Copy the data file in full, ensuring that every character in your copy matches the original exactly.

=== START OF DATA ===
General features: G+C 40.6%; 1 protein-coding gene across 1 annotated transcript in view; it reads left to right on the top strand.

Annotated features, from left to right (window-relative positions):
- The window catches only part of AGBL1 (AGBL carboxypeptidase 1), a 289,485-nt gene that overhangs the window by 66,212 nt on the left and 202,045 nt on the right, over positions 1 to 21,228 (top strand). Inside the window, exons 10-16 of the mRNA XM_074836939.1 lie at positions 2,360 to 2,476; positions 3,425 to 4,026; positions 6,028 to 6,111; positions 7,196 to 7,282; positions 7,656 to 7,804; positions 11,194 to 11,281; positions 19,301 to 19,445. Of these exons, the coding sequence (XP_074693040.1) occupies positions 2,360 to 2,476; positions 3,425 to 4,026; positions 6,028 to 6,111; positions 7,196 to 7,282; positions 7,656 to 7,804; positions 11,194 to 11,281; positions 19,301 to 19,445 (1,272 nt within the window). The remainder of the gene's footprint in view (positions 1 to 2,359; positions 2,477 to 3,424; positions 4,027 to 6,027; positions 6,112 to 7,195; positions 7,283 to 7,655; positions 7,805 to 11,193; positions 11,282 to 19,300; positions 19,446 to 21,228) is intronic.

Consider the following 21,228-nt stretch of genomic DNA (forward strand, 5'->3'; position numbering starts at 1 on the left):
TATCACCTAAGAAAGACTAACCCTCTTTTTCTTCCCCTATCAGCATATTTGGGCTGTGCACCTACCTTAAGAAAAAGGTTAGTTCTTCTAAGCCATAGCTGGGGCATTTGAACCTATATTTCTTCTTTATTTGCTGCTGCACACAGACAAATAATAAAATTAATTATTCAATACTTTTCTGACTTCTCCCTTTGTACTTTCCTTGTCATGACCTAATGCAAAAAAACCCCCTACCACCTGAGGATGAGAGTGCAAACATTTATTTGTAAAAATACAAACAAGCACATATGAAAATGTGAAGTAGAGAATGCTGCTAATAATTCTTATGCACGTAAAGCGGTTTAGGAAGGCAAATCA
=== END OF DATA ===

General features: G+C 40.6%; 1 protein-coding gene across 1 annotated transcript in view; it reads left to right on the top strand.

Annotated features, from left to right (window-relative positions):
- The window catches only part of AGBL1 (AGBL carboxypeptidase 1), a 289,485-nt gene that overhangs the window by 66,212 nt on the left and 202,045 nt on the right, over positions 1 to 21,228 (top strand). Inside the window, exons 10-16 of the mRNA XM_074836939.1 lie at positions 2,360 to 2,476; positions 3,425 to 4,026; positions 6,028 to 6,111; positions 7,196 to 7,282; positions 7,656 to 7,804; positions 11,194 to 11,281; positions 19,301 to 19,445. Of these exons, the coding sequence (XP_074693040.1) occupies positions 2,360 to 2,476; positions 3,425 to 4,026; positions 6,028 to 6,111; positions 7,196 to 7,282; positions 7,656 to 7,804; positions 11,194 to 11,281; positions 19,301 to 19,445 (1,272 nt within the window). The remainder of the gene's footprint in view (positions 1 to 2,359; positions 2,477 to 3,424; positions 4,027 to 6,027; positions 6,112 to 7,195; positions 7,283 to 7,655; positions 7,805 to 11,193; positions 11,282 to 19,300; positions 19,446 to 21,228) is intronic.

Consider the following 21,228-nt stretch of genomic DNA (forward strand, 5'->3'; position numbering starts at 1 on the left):
TATCACCTAAGAAAGACTAACCCTCTTTTTCTTCCCCTATCAGCATATTTGGGCTGTGCACCTACCTTAAGAAAAAGGTTAGTTCTTCTAAGCCATAGCTGGGGCATTTGAACCTATATTTCTTCTTTATTTGCTGCTGCACACAGACAAATAATAAAATTAATTATTCAATACTTTTCTGACTTCTCCCTTTGTACTTTCCTTGTCATGACCTAATGCAAAAAAACCCCCTACCACCTGAGGATGAGAGTGCAAACATTTATTTGTAAAAATACAAACAAGCACATATGAAAATGTGAAGTAGAGAATGCTGCTAATAATTCTTATGCACGTAAAGCGGTTTAGGAAGGCAAATCA